UNC Kenan-Flagler Business School


It must be true. I read it in the newspaper.


How columnists have historically influenced the market.

Evidently, people do believe what they read in the newspapers. Diego Garcia, associate professor of finance at UNC Kenan-Flagler, discovered that he can predict the next-day performance of the stock market by reading the newspaper. He analyzed a century’s worth of financial analysts’ columns in The New York Times, noted whether the columnists’ forecasts were gloomy or upbeat, and confirmed that the following day the stock market mirrored the columnists’ predictions quite accurately. The effect was all the more pronounced during a recession.

Either the columnists were remarkably prescient or reader sentiment had a strong influence on market performance. Garcia concluded the latter. 

“It’s difficult to consistently make a lot of money in the stock market,” Garcia said. “Otherwise, we’d all be doing it. But if you’d paid attention to the columnists’ interpretation, you could have made a lot of money.”

Few people did, in either the Great Depression of the 1930s or the Great Recession that began in 2008. That got Garcia thinking, and formally analyzing the data.  He has conducted three research studies examining the effect of reader sentiment on asset prices.

Some background:  Garcia subscribes to online news sources, including The New York Times. In 2008, he got an email that The Times was opening its historical archives that went back to the mid-1800s. He began browsing through the financial pages leading up to the Great Depression. Other researchers had posited a link between printed-word hype and investor action. Garcia’s paper, “Sentiment During Recessions” in The Journal of Finance, is among the first to prove it.

The Times’ archives consist of scanned images of printed pages of the newspaper. By using optical character recognition techniques, Garcia converted data in the images into text that he could search. “This took months,” he said. “I need more computers.” 

He counted the number of positive and negative words in two financial opinion columns appearing daily in The Times from 1905 to 2005. By and large, the columns did not contain any previously unreported information but simply speculated about why the market acted as it did over the recent past and what it might do in the future. He matched each day’s results with the following day’s returns of the Dow Jones Industrial Average.

By covering an entire century of economic cycles, Garcia could gauge the reader-sentiment effect in good times and bad. He found that heightened sensitivity to news media was strongest during economic recessions and that the columnists’ opinions had an immediate effect on market performance. By four days after a decisive opinion column, the effect on the market had reversed.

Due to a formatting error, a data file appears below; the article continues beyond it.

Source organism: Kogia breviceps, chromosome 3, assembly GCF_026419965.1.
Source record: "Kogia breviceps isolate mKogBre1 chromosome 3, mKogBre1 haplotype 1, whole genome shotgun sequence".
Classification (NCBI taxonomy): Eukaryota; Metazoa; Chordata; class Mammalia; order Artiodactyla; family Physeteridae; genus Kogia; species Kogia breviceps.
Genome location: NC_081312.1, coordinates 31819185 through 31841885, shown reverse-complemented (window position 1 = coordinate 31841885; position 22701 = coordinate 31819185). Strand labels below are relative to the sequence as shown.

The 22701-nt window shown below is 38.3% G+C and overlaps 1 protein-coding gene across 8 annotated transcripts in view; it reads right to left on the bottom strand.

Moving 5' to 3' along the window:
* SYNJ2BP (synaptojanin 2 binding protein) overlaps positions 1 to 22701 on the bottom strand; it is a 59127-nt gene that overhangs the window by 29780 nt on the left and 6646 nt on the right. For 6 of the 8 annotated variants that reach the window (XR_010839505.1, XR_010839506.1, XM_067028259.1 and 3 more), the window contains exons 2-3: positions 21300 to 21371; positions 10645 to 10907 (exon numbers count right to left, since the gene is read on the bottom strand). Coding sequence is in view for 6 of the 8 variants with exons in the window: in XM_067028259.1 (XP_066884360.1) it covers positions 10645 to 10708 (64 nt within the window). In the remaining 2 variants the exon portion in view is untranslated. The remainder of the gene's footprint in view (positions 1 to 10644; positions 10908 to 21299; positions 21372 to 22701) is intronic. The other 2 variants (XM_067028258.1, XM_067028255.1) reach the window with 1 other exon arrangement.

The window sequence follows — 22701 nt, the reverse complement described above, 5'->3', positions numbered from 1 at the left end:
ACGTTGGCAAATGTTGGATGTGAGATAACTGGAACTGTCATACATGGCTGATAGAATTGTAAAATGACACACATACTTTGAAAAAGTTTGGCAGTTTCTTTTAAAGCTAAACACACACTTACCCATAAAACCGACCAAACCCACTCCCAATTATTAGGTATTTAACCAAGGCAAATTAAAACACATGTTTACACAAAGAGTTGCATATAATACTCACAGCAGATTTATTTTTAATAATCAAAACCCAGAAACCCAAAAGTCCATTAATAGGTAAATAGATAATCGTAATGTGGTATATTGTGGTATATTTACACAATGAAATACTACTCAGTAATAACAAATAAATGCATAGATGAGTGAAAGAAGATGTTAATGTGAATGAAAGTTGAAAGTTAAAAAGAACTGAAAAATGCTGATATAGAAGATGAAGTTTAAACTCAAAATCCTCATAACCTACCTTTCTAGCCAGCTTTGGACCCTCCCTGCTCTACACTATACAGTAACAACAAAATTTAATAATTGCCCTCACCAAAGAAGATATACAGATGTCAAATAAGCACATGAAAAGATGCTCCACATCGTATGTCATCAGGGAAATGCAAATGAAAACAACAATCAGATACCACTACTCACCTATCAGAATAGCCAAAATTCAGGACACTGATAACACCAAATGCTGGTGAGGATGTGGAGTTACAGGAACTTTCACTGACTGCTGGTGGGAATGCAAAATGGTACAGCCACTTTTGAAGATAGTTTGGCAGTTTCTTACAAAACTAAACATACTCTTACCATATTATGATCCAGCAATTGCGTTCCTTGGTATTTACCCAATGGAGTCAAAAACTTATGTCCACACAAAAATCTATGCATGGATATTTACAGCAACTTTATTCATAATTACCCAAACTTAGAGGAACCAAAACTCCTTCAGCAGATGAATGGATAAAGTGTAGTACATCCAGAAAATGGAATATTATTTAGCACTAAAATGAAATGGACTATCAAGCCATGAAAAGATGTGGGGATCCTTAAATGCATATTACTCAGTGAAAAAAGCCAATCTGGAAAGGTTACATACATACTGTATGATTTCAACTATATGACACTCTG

Garcia attributes the effect to the reaction of naïve traders, and they would benefit most from the results of his research. Naïve traders tend to react emotionally to pessimistic forecasts and sell immediately. Sophisticated investors, who react more rationally, take advantage of the naïve traders’ willingness to sell and snap up shares at a discount. Enough naïve traders anxious to sell push stock prices down.

Columnists’ opinions also affected trading volume. After particularly optimistic or pessimistic content was published, trading volume rose, Garcia found.

Reader sentiment was particularly strong on Mondays, the implication being that readers have had the weekend to read and digest opinion columns. Because the stock markets are closed on weekends, the newspapers would not contain any previously unreported stock market movement. 

Garcia cites studies by psychologists that show positive and negative emotions elicit different reliance on ways information is processed. He concludes that investors use different decision-making rules in bad times (recessions) than in good times (expansions).

But will columnists’ opinions continue to have such predictive effect? One explanation for the reader-sentiment effect harks back to the beauty contest theory put forth by economist John Maynard Keynes in the 1930s. Keynes used the analogy of a fictional beauty contest in a newspaper, in which readers would win a prize if they selected the photo that would be voted most beautiful by readers. Successful entrants would not necessarily pick the photo they found most beautiful, but the one they thought most people would find most beautiful. 

The Keynesian beauty contest dynamic might come into play, given the changing media landscape.  As the number and types of news media and opinion sources flood the consumer market, it becomes more difficult to determine which sources most investors consume. Fifty to 100 years ago, readers had only a few respected news sources that they relied on routinely.

In the 1970s, financial columns began including a columnist’s byline, and Garcia has conducted another study on the effect individual columnists have on market activity and asset price. He also has examined how journalists write as a function of past market performance, finding that they exaggerate market losses but downplay positive market returns. 

Now that he has the capability of extracting data from the images in the archive, Garcia plans even more studies.

“Historical archives are phenomenal data sets,” he said. “They give us a great opportunity to ask tons of interesting research questions.”  


Diego Garcia is associate professor of finance at UNC Kenan-Flagler.